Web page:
Some industries had a head-start in building AI with ethical considerations in mind
To create an ethical AI-augmented organization, long-term approaches and strategies are important, and the responsibility for ethics in AI should be shared among stakeholders.
These were among the viewpoints shared in the most recent VisionAIres meeting, marking the second AI ethics discussion in our monthly virtual roundtable series.
In the first discussion on ethics in January, AI business leaders agreed that there should be a level playing field for ethics in AI, which they said is likely to emerge from external regulation.
Some industries have a lead on this, in instances where AI ethics was a logical fit.
For example, VisionAIres members pointed out that biotech and healthcare companies have the strongest governance relating to AI, since expectations and governance structures were already in place.
“In financial services there are controls on controls and there are a lot of protections in place,” said Bob Compton, IS director at RCI Financial Services. “It’s the misuse away from business that’s the biggest issue.”
Another example cited was medical device development, since evaluating potential unintended consequences forms a natural part of the process.
“The healthcare industry, in general, is shifting from an insurance care mentality to a healthcare company mentality,” said one VisionAIres community member.
While controversies in ethics can create short-term benefits because they lead to clicks and exposure, the business leaders agreed that companies need to focus on ethical behavior for long-term success.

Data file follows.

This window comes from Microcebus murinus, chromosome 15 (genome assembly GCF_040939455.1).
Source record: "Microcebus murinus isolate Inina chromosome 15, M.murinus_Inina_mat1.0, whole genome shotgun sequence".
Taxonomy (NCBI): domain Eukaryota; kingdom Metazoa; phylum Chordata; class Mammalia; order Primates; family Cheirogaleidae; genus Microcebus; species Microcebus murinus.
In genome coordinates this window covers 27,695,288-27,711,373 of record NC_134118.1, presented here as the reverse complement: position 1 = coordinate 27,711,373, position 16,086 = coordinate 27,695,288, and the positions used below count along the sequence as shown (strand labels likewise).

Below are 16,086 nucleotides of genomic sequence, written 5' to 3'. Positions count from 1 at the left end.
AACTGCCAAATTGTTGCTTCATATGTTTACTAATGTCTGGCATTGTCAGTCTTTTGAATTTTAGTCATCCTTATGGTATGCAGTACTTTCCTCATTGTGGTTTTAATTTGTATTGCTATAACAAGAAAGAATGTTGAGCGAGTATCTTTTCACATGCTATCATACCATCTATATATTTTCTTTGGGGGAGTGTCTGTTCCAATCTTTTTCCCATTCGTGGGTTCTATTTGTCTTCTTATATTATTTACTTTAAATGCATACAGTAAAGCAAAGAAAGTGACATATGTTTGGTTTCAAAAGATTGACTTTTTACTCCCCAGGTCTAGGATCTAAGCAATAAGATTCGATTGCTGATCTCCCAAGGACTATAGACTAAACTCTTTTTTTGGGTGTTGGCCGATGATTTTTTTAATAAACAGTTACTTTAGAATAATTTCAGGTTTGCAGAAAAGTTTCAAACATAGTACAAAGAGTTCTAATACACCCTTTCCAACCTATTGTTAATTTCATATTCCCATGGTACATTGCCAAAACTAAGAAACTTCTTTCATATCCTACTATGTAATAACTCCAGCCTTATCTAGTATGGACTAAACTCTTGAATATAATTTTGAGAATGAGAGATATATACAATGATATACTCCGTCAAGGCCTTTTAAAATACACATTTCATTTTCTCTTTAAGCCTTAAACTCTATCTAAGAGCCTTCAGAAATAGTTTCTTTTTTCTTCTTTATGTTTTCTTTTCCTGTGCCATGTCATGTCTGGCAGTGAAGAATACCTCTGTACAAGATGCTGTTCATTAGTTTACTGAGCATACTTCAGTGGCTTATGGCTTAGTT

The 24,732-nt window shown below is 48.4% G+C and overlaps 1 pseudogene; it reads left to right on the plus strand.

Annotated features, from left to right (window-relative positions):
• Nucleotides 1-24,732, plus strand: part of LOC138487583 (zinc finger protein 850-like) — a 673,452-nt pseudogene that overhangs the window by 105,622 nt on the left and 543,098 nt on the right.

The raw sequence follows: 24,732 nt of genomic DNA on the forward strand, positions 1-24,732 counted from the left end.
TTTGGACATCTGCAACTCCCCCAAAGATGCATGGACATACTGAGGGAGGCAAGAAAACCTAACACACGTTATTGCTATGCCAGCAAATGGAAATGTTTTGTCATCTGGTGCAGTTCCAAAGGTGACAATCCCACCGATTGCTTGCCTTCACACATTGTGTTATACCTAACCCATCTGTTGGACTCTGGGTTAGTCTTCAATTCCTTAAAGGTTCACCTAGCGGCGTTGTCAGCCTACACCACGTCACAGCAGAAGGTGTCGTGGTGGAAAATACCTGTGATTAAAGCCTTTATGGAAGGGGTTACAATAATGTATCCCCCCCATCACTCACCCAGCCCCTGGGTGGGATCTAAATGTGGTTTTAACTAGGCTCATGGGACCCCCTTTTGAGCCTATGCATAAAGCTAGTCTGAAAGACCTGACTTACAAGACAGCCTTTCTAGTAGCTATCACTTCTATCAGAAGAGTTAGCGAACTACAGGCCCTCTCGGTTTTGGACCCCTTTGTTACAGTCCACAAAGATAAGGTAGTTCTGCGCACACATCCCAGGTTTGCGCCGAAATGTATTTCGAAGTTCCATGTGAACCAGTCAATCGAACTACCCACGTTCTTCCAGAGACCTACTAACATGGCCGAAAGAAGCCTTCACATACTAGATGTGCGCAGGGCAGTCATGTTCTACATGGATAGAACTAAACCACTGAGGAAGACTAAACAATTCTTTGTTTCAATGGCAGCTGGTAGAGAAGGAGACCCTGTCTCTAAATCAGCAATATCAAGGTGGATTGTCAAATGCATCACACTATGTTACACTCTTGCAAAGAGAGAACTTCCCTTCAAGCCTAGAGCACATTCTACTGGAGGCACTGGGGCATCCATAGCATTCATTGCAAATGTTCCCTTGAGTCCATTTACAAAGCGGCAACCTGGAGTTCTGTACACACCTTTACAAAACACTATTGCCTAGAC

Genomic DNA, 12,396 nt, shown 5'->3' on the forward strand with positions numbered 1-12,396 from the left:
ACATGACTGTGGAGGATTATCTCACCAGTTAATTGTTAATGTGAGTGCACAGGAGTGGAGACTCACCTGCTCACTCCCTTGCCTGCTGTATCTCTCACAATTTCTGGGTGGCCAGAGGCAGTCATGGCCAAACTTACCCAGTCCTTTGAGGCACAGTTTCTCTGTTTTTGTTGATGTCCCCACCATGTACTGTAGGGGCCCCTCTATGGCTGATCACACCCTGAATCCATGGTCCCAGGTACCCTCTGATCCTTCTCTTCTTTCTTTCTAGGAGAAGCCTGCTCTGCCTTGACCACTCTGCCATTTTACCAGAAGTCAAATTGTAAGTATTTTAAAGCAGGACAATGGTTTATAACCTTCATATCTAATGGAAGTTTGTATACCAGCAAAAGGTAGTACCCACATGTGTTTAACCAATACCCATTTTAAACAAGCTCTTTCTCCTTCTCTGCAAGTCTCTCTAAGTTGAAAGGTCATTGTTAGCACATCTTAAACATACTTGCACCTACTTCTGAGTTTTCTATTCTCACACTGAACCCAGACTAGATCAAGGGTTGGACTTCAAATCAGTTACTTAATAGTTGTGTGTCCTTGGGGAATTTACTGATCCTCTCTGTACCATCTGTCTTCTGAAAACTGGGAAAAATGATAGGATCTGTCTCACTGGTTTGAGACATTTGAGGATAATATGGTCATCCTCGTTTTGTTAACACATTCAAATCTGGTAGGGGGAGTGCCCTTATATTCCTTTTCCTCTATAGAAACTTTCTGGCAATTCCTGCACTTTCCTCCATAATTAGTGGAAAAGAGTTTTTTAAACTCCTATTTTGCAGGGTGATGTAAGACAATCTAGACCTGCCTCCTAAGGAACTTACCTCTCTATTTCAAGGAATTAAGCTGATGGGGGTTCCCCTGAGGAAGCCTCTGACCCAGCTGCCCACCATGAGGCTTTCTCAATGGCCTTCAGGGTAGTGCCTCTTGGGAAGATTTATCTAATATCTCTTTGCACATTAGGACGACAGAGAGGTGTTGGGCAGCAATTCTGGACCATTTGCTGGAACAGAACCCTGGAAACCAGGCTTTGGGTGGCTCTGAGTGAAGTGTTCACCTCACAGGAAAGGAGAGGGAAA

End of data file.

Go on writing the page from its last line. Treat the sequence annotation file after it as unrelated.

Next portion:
“Sustainability is important,” said Tyler Folkman, head of artificial intelligence at Branded Entertainment Network (BEN). “You cannot just run a system of clickbait marketing, because at some point, that doesn’t work.
“At Ben, we have something we call the consensus triangle and there are three people in that triangle. There’s the advertiser, the people doing the content, and the audience consuming their content. If all three aren’t happy, then that’s a loss.”
Several executives mentioned the requirement to focus on customer engagement.
“We need to focus on the customer experience, and we need to focus on the customer behaviors,” said Shawn Xuewu Wang, head of digital innovation hub at China Eastern Airlines. “But how to balance is the key thing we need to do.”
Another issue raised was where AI ethics should reside with an organization. “Absolutely everybody who is engaged in producing data or creating training models, everybody engaged in design, engagement, deployment, and use,” said Natalia Modjeska, research director for AI and intelligent automation at Omdia.
“Ultimately, the responsibility is with the CEO and the board, but everybody engaged should be asking questions like ‘what are we building’ and ‘what problems are we trying to solve,’” she said. “The more people ask the questions, the better the governance will be.”
Bogdan Grigorescu, AI implementation manager at Combined Intelligence and operations and QA lead at Apple, suggested the corporate environment does not permit too many questions and that the board of an enterprise “can’t know everything,” so it needs an ethicist in an advisory position, and Modjeska agreed.
“We have to censor ourselves at some point,” Grigorescu said. “Anything that is too much is bad. Too much food is bad, too much money is bad, all extremes are bad. The most sustainable model is to know when to say no.”
“It’s AI ethics, but it’s more than AI ethics,” said one AI business executive. “It’s ethics in general.”